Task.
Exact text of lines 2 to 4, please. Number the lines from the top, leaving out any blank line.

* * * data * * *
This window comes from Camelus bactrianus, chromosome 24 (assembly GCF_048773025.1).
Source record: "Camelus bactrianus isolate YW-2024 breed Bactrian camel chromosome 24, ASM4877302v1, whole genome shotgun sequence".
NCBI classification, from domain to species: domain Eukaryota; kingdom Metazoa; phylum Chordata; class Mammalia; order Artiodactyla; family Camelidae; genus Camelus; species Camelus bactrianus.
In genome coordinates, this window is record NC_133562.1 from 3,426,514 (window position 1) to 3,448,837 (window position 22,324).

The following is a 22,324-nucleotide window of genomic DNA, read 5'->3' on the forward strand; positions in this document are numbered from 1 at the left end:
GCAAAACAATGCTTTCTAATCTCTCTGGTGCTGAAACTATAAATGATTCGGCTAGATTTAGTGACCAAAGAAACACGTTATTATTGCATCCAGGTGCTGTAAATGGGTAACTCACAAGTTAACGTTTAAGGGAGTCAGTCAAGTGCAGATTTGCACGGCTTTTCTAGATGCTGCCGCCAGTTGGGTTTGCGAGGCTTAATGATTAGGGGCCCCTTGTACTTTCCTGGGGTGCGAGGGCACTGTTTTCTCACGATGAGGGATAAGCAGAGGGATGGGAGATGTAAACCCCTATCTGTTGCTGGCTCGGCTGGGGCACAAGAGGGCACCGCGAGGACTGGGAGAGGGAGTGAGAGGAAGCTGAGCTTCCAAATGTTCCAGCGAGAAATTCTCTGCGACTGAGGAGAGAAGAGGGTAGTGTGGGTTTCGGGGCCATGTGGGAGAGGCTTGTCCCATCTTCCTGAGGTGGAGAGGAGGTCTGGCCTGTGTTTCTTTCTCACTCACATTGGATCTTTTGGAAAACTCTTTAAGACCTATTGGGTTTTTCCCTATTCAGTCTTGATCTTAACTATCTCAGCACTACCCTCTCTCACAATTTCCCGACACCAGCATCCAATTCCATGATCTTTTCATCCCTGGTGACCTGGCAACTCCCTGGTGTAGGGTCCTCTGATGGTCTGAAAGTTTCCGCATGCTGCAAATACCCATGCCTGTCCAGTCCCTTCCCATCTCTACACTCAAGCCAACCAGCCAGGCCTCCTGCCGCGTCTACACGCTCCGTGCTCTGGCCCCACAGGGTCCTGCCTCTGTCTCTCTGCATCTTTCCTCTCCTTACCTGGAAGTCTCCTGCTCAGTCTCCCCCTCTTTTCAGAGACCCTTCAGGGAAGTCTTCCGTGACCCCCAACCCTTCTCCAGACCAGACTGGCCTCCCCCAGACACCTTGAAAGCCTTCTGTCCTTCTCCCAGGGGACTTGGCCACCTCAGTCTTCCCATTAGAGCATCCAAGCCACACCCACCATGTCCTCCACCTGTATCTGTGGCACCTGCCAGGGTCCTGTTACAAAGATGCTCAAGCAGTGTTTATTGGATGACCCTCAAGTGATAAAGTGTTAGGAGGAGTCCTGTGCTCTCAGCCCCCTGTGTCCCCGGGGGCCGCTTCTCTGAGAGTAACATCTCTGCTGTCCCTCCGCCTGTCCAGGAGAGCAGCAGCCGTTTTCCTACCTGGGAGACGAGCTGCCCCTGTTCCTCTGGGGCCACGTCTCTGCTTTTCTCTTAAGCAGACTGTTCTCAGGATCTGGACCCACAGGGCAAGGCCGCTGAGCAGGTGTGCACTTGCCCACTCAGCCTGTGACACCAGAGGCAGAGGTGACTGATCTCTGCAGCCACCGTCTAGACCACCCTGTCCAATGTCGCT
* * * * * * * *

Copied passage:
Source record: "Camelus bactrianus isolate YW-2024 breed Bactrian camel chromosome 24, ASM4877302v1, whole genome shotgun sequence".
NCBI classification, from domain to species: domain Eukaryota; kingdom Metazoa; phylum Chordata; class Mammalia; order Artiodactyla; family Camelidae; genus Camelus; species Camelus bactrianus.
In genome coordinates, this window is record NC_133562.1 from 3,426,514 (window position 1) to 3,448,837 (window position 22,324).